Map Copyright Information
Maps are intellectual property covered by U.S. and international copyright laws.
1. What does "copyright" mean?
The United States copyright law, Title 17 United States Code Section 101, et seq., provides protection for authors of original works, including maps. It is unlawful for any firm or individual to reproduce copyrighted works, in whole or in part, without permission of the copyright owner.
2. Are all maps protected by copyright?
Yes, virtually all maps (except some U.S. government publications) are subject to copyright, regardless of the media (print, Internet, CD-ROM, etc.). This is true of street maps and atlases, road maps, decorative maps, perspective view maps, wall maps, locator maps, cartoon maps, and globes. If you acquire a map "for free" from AAA or a similar source, the map is still protected by copyright.
3. How do I know if a map is a protected by copyright?
All commercially produced maps are covered by the copyright law. The name of the copyright holder and the word "copyright" or symbol "©" will usually be printed or displayed somewhere on the map. However, even if unauthorized copies without copyright identification are subsequently reproduced, copyright laws and penalties still apply.
4. Which maps are not copyright protected?
Some maps published by U.S. government agencies, including U.S.G.S., U.S.D.A., N.O.S, N.O.A.A., and N.P.S. and the Census Bureau.
5. Does the copyright law apply for every use?
Yes, neither a business nor an individual may reproduce copyrighted maps, in any quantity, without permission of the copyright owner. Even a single copy may be considered a copyright violation when the intended use is commercial, whether for profit or not. Specific exceptions have been made for "fair-use" reproductions according to Section 107 of the copyright law. Generally a single copy for personal use is allowable.
6. What are the penalties for violating a copyright?
The penalties allowed by law in copyright violations can be severe, and may include payment of any profits, damages, court costs and attorney fees.
7. How may I legally reproduce copyrighted maps?
You should request permission from the holder of the copyright to reproduce a copyrighted map. Permission is usually granted by a written contract or a license which specifies quantity, royalty or licensing fees, and various terms pertinent to the use of the map being reproduced.
8. Are licensing fees expensive?
Not usually, unless the map is extreely large, detailed or unique. Such fees may be based on reproduced quantities, area of map coverage, and detail of the particular map being used. Generally, such fees are low, considering the skill, time, and effort required to produce a good map. This is how most photographs are "sold" for use in books, magazines, marketing materials and on the web. If exclusive licensing rights are desired, the fees are higher to reflect the nature of the agreement.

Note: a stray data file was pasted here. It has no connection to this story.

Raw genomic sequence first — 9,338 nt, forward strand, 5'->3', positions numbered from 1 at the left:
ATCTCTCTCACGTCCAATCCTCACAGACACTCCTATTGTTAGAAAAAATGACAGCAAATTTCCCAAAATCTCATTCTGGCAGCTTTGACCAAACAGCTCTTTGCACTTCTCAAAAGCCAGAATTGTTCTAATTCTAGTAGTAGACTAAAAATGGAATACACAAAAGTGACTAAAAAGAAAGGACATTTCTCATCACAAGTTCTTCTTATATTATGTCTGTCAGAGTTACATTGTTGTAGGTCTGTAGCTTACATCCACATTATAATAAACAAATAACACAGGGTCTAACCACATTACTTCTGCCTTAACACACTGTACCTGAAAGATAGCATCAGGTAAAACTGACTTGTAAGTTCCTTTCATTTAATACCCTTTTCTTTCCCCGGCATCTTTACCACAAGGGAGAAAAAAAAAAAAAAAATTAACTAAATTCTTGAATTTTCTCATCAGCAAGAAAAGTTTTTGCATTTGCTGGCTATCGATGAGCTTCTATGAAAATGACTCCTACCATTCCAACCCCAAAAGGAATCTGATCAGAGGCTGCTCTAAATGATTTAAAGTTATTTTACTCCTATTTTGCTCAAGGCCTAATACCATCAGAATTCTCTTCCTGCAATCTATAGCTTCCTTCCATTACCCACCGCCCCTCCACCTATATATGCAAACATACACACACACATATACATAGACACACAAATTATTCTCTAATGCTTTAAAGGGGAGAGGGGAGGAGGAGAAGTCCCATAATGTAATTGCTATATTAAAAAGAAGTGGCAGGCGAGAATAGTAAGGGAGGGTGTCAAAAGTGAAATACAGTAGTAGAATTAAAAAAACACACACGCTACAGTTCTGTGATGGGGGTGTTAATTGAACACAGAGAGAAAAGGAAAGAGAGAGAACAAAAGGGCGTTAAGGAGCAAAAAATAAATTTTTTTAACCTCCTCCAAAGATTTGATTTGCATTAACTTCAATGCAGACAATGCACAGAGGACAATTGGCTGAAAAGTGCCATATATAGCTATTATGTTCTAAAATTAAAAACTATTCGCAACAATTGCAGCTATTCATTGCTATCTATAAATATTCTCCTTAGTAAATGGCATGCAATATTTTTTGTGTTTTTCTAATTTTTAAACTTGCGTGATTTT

9. May I include any digital map I find on the Web?
Not unless the website specifically permits unlimited use of its maps for such purposes. Otherwise, you must request permission and pay a fee if required.
10. May I scan a printed map for use on a site?
Not unless you have secured written permission from the holder of the map copyright. A U.S. government produced map like a U.S.G.S. topographic map is an exception to this rule.
11. I am a printer; if I reproduce copyrighted maps for a customer without permission, who is liable?
You both are liable. The customer and the firm or individual who reproduces copyrighted materials without authorization can both be held liable for copyright violations.
12. Once a copyright contract is granted, how long is it effective?
A copyright contract gives permission for a specific use and quantity over a particular time. The contract expires when the limited quantity is reached or on the expiration date indicated. Additional reprints will require renewed permission.
13. Who do I contact to obtain permission to reproduce a map?
Contact the firm or individual identified on the map as the holder of the copyright.
Questions about Custom Mapping?
Call (510) 845-6277 or email us at firstname.lastname@example.org
From the Columbia University Press Encyclopedia:
Literary matter, periodicals, maps, photographs, works of art, textile and other designs, sound recordings, musical compositions, photoplays, and radio and television programs are among the commodities that may be copyrighted. Since 1980, computer software has been eligible for the same copyright protection as printed matter, and in 1984, a ten-year period of copyright protection was extended to semiconductor chips.
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